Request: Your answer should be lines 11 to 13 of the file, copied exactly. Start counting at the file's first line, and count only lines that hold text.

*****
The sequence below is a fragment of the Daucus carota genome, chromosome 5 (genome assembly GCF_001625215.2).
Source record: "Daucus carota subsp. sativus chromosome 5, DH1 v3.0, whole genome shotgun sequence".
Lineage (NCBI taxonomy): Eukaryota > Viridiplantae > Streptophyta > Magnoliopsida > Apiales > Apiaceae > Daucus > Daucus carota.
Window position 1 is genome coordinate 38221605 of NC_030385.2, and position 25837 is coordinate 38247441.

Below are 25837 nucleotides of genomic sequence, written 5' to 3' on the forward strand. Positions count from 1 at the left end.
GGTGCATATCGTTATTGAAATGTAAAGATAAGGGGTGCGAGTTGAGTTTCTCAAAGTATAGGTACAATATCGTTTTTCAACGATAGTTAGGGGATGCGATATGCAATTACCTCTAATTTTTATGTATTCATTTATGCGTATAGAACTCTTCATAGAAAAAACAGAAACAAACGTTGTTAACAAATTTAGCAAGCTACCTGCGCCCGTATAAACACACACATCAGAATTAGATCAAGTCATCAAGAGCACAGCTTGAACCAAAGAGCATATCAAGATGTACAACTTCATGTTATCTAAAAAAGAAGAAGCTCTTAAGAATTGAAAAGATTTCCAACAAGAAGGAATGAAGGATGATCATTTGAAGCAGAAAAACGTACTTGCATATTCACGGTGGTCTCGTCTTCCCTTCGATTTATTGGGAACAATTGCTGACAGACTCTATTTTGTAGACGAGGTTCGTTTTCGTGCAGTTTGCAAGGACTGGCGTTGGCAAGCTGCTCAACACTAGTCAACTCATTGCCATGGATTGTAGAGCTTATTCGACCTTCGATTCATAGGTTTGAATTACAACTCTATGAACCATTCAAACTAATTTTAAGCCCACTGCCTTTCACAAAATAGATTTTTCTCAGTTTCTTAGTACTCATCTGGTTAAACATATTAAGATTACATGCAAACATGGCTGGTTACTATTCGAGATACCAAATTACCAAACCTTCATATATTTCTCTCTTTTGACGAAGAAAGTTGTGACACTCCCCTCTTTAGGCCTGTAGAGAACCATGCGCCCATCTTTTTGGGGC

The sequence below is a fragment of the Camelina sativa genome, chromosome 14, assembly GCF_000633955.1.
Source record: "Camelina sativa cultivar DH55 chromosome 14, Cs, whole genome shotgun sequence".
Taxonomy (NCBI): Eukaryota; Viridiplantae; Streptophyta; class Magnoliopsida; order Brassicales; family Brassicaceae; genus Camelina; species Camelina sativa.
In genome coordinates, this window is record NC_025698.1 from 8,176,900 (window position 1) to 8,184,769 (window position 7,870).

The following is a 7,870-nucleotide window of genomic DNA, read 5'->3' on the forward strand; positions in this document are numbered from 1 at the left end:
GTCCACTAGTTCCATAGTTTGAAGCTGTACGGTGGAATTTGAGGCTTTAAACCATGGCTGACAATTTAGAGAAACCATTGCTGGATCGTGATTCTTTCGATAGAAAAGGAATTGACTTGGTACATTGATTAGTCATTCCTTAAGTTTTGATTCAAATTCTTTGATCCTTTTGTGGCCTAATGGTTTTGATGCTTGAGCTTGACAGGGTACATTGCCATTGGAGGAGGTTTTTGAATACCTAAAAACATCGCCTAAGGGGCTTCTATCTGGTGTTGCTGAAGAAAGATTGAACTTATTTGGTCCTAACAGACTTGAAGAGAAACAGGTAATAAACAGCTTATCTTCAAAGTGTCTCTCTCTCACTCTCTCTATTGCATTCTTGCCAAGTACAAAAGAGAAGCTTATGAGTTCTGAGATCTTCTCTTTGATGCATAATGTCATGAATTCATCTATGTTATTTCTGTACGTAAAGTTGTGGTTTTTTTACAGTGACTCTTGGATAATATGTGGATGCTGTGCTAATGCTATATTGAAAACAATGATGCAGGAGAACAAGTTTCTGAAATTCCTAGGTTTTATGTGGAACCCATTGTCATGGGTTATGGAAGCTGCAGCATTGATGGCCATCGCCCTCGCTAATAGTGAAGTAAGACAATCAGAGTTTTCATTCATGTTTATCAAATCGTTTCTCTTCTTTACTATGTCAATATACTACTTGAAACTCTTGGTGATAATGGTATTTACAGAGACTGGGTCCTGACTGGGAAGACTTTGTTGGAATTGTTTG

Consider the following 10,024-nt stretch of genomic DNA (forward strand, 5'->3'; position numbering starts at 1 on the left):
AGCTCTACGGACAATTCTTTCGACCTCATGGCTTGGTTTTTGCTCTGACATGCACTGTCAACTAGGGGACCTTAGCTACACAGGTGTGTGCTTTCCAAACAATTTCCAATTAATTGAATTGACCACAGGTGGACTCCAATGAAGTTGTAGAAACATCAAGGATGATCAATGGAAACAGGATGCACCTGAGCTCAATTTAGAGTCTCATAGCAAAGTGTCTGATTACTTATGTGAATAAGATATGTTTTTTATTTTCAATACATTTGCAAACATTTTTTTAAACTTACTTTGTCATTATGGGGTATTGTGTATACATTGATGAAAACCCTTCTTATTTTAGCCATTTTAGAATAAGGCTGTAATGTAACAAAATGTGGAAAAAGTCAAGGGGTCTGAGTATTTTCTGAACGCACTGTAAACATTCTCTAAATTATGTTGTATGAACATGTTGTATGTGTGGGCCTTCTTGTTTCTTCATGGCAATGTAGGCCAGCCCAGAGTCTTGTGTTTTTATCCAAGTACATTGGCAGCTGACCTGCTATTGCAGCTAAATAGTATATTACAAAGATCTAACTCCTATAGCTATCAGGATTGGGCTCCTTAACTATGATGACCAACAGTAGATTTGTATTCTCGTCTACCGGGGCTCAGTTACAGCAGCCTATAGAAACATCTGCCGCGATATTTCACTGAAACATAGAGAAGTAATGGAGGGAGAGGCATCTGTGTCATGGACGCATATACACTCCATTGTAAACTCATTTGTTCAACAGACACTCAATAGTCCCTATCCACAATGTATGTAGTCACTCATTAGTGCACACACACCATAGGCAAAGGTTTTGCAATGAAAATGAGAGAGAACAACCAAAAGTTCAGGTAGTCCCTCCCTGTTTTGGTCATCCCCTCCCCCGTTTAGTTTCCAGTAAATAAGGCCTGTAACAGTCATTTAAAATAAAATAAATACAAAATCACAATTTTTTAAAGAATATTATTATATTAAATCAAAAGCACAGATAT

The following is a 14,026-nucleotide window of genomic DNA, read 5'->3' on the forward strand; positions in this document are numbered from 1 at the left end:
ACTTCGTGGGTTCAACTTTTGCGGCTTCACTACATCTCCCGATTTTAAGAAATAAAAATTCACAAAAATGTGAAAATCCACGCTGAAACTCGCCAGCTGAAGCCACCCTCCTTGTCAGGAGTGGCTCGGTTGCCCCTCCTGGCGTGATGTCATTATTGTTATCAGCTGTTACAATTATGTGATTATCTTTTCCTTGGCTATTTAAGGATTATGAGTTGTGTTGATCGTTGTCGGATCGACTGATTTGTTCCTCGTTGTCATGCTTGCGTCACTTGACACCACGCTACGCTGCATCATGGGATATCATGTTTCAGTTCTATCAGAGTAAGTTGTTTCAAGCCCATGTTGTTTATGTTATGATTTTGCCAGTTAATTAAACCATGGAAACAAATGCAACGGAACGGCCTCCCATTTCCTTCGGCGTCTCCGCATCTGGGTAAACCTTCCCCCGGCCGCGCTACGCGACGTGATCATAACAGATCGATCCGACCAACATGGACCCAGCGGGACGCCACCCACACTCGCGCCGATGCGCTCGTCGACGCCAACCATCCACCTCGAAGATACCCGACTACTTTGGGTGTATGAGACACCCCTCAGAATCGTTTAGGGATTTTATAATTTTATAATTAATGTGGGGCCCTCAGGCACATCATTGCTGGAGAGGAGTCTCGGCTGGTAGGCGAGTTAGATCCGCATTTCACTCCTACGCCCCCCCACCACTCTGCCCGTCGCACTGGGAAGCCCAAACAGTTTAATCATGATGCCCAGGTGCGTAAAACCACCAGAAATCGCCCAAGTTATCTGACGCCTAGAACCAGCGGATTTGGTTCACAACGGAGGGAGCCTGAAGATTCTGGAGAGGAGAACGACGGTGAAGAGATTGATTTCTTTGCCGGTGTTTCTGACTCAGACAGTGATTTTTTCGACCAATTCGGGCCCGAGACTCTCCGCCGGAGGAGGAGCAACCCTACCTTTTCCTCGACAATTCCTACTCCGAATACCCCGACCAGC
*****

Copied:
The following is a 7,870-nucleotide window of genomic DNA, read 5'->3' on the forward strand; positions in this document are numbered from 1 at the left end:
GTCCACTAGTTCCATAGTTTGAAGCTGTACGGTGGAATTTGAGGCTTTAAACCATGGCTGACAATTTAGAGAAACCATTGCTGGATCGTGATTCTTTCGATAGAAAAGGAATTGACTTGGTACATTGATTAGTCATTCCTTAAGTTTTGATTCAAATTCTTTGATCCTTTTGTGGCCTAATGGTTTTGATGCTTGAGCTTGACAGGGTACATTGCCATTGGAGGAGGTTTTTGAATACCTAAAAACATCGCCTAAGGGGCTTCTATCTGGTGTTGCTGAAGAAAGATTGAACTTATTTGGTCCTAACAGACTTGAAGAGAAACAGGTAATAAACAGCTTATCTTCAAAGTGTCTCTCTCTCACTCTCTCTATTGCATTCTTGCCAAGTACAAAAGAGAAGCTTATGAGTTCTGAGATCTTCTCTTTGATGCATAATGTCATGAATTCATCTATGTTATTTCTGTACGTAAAGTTGTGGTTTTTTTACAGTGACTCTTGGATAATATGTGGATGCTGTGCTAATGCTATATTGAAAACAATGATGCAGGAGAACAAGTTTCTGAAATTCCTAGGTTTTATGTGGAACCCATTGTCATGGGTTATGGAAGCTGCAGCATTGATGGCCATCGCCCTCGCTAATAGTGAAGTAAGACAATCAGAGTTTTCATTCATGTTTATCAAATCGTTTCTCTTCTTTACTATGTCAATATACTACTTGAAACTCTTGGTGATAATGGTATTTACAGAGACTGGGTCCTGACTGGGAAGACTTTGTTGGAATTGTTTG

Consider the following 10,024-nt stretch of genomic DNA (forward strand, 5'->3'; position numbering starts at 1 on the left):